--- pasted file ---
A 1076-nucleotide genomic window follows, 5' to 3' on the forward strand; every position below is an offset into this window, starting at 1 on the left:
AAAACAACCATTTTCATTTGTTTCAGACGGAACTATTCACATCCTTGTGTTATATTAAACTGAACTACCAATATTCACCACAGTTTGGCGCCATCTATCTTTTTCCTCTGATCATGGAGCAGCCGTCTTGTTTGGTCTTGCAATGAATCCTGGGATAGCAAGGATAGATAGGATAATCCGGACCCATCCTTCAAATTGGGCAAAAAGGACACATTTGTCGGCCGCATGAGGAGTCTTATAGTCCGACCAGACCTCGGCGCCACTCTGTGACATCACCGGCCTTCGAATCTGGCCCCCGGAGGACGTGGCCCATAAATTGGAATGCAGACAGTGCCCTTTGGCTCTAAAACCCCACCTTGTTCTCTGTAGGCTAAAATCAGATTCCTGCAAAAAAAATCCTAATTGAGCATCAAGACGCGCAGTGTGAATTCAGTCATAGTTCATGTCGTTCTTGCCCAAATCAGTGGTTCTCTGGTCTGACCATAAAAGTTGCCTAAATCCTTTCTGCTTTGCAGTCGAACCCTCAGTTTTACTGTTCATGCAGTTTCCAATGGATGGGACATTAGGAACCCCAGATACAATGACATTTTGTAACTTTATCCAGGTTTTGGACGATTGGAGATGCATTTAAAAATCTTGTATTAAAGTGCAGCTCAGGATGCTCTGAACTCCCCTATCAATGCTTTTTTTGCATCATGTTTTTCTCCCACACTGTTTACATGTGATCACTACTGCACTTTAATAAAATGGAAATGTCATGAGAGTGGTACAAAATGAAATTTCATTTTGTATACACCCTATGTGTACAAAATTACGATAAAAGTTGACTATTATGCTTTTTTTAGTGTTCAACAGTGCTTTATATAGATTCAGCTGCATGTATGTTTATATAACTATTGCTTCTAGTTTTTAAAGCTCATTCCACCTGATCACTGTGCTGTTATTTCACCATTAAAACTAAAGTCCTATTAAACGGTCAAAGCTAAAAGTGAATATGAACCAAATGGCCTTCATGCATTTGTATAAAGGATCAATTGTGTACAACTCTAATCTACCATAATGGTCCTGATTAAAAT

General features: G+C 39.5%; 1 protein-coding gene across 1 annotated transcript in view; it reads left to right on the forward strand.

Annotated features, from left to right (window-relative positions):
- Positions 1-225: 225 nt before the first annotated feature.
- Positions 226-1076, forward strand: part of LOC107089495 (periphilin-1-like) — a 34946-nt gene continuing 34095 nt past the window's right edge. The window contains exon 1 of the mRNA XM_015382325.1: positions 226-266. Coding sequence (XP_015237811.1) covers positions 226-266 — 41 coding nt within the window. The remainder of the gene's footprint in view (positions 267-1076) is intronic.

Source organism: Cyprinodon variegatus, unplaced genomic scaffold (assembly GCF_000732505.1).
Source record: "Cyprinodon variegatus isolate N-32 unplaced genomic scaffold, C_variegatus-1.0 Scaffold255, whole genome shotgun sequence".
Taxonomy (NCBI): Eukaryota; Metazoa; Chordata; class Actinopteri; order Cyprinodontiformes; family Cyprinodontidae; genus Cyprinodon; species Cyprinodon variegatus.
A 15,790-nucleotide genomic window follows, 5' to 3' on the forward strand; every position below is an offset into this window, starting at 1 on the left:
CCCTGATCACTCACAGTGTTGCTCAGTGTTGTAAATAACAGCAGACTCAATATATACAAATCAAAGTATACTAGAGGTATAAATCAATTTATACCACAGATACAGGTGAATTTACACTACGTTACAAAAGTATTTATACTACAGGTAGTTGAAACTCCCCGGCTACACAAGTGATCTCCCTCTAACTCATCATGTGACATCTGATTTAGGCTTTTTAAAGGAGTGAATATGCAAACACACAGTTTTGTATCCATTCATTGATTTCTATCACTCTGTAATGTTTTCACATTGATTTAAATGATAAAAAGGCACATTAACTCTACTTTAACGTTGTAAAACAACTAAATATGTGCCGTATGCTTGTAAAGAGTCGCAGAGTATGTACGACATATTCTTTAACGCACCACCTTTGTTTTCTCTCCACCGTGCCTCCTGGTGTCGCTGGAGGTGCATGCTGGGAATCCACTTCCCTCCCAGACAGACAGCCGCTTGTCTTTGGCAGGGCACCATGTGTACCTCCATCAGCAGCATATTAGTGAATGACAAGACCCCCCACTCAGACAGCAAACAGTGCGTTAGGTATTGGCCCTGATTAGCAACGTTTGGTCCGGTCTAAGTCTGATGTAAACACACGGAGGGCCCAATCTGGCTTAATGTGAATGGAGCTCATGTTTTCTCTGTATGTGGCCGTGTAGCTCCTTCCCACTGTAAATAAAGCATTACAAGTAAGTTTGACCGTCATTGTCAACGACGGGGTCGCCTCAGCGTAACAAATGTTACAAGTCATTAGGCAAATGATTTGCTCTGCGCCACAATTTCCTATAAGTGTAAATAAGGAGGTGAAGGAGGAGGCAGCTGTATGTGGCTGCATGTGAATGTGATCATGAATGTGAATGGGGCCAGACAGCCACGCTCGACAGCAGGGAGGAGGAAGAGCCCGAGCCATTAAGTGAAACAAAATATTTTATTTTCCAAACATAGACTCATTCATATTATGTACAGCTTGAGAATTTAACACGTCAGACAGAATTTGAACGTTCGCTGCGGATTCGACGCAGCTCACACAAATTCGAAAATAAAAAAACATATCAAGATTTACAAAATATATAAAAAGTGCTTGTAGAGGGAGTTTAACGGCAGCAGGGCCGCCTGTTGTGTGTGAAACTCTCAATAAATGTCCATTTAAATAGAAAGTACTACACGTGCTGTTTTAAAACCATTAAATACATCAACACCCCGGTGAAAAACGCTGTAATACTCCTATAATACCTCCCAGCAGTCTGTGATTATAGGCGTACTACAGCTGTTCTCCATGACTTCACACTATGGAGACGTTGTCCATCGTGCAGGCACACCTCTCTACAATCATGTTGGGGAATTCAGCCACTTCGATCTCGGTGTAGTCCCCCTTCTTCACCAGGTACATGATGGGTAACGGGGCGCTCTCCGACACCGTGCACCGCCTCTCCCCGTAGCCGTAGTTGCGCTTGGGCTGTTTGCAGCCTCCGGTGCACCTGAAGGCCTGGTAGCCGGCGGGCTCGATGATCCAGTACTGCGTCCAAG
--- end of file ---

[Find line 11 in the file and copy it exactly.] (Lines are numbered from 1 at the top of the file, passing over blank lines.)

CCCTGATCACTCACAGTGTTGCTCAGTGTTGTAAATAACAGCAGACTCAATATATACAAATCAAAGTATACTAGAGGTATAAATCAATTTATACCACAGATACAGGTGAATTTACACTACGTTACAAAAGTATTTATACTACAGGTAGTTGAAACTCCCCGGCTACACAAGTGATCTCCCTCTAACTCATCATGTGACATCTGATTTAGGCTTTTTAAAGGAGTGAATATGCAAACACACAGTTTTGTATCCATTCATTGATTTCTATCACTCTGTAATGTTTTCACATTGATTTAAATGATAAAAAGGCACATTAACTCTACTTTAACGTTGTAAAACAACTAAATATGTGCCGTATGCTTGTAAAGAGTCGCAGAGTATGTACGACATATTCTTTAACGCACCACCTTTGTTTTCTCTCCACCGTGCCTCCTGGTGTCGCTGGAGGTGCATGCTGGGAATCCACTTCCCTCCCAGACAGACAGCCGCTTGTCTTTGGCAGGGCACCATGTGTACCTCCATCAGCAGCATATTAGTGAATGACAAGACCCCCCACTCAGACAGCAAACAGTGCGTTAGGTATTGGCCCTGATTAGCAACGTTTGGTCCGGTCTAAGTCTGATGTAAACACACGGAGGGCCCAATCTGGCTTAATGTGAATGGAGCTCATGTTTTCTCTGTATGTGGCCGTGTAGCTCCTTCCCACTGTAAATAAAGCATTACAAGTAAGTTTGACCGTCATTGTCAACGACGGGGTCGCCTCAGCGTAACAAATGTTACAAGTCATTAGGCAAATGATTTGCTCTGCGCCACAATTTCCTATAAGTGTAAATAAGGAGGTGAAGGAGGAGGCAGCTGTATGTGGCTGCATGTGAATGTGATCATGAATGTGAATGGGGCCAGACAGCCACGCTCGACAGCAGGGAGGAGGAAGAGCCCGAGCCATTAAGTGAAACAAAATATTTTATTTTCCAAACATAGACTCATTCATATTATGTACAGCTTGAGAATTTAACACGTCAGACAGAATTTGAACGTTCGCTGCGGATTCGACGCAGCTCACACAAATTCGAAAATAAAAAAACATATCAAGATTTACAAAATATATAAAAAGTGCTTGTAGAGGGAGTTTAACGGCAGCAGGGCCGCCTGTTGTGTGTGAAACTCTCAATAAATGTCCATTTAAATAGAAAGTACTACACGTGCTGTTTTAAAACCATTAAATACATCAACACCCCGGTGAAAAACGCTGTAATACTCCTATAATACCTCCCAGCAGTCTGTGATTATAGGCGTACTACAGCTGTTCTCCATGACTTCACACTATGGAGACGTTGTCCATCGTGCAGGCACACCTCTCTACAATCATGTTGGGGAATTCAGCCACTTCGATCTCGGTGTAGTCCCCCTTCTTCACCAGGTACATGATGGGTAACGGGGCGCTCTCCGACACCGTGCACCGCCTCTCCCCGTAGCCGTAGTTGCGCTTGGGCTGTTTGCAGCCTCCGGTGCACCTGAAGGCCTGGTAGCCGGCGGGCTCGATGATCCAGTACTGCGTCCAAG